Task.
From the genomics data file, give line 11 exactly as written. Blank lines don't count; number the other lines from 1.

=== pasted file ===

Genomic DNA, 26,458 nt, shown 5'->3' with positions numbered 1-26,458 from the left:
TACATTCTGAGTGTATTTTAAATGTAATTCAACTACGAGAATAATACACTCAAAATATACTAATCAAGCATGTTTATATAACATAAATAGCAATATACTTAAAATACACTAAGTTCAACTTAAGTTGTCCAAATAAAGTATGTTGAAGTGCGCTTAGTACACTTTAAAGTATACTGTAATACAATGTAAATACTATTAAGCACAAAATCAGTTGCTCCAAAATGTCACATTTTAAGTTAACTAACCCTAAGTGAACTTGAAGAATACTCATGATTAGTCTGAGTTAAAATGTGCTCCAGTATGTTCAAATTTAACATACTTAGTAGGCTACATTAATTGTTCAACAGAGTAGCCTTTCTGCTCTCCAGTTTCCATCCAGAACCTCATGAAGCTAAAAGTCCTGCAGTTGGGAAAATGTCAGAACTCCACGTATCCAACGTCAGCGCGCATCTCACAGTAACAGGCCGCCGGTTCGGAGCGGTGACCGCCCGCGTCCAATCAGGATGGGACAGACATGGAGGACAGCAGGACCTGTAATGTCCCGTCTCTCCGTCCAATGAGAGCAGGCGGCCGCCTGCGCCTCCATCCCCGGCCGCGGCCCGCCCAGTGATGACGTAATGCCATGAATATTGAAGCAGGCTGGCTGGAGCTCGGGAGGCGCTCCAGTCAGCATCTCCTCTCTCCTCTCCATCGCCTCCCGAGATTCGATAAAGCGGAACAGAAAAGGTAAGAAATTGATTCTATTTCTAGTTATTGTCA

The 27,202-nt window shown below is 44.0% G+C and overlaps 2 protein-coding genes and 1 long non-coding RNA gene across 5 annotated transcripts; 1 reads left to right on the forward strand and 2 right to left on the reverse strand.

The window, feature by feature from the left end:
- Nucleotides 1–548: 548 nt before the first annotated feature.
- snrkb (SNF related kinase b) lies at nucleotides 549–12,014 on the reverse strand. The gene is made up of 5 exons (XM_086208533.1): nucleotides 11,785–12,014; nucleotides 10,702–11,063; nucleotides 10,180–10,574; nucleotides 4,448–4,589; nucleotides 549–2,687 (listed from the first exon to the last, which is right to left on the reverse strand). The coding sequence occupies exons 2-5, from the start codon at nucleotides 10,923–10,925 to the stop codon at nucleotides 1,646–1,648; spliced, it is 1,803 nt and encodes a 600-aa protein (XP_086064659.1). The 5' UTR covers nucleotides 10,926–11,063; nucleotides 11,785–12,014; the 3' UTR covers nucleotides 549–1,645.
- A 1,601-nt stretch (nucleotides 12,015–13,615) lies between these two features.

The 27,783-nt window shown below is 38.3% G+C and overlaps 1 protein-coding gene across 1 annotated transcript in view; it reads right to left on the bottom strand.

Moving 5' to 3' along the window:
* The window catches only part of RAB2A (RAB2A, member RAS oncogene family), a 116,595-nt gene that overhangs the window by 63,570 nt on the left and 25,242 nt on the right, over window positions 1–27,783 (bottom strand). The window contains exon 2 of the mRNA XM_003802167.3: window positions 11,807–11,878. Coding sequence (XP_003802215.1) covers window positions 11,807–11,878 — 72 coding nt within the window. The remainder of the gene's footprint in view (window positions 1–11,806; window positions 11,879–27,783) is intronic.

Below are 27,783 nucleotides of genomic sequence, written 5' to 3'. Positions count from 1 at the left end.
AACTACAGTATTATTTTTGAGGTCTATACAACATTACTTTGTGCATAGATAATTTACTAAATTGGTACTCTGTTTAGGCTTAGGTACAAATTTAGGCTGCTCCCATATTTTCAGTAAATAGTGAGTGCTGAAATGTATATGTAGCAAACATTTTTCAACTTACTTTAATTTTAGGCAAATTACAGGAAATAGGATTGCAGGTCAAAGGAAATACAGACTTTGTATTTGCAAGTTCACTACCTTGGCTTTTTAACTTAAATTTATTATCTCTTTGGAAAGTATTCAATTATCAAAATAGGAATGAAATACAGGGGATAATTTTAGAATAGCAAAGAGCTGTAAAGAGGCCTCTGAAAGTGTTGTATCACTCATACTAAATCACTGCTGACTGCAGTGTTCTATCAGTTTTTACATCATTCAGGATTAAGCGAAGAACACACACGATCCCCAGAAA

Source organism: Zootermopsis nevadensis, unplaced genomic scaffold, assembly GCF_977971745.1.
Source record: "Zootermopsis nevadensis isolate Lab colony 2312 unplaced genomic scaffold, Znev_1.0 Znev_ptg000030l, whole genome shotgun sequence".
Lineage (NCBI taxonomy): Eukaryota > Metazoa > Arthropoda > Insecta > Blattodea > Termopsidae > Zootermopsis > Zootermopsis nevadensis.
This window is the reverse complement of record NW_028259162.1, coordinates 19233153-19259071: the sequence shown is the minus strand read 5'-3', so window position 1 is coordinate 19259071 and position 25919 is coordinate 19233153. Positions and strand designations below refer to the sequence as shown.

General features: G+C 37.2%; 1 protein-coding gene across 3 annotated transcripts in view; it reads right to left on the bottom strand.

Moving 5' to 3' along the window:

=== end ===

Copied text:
Below are 27,783 nucleotides of genomic sequence, written 5' to 3'. Positions count from 1 at the left end.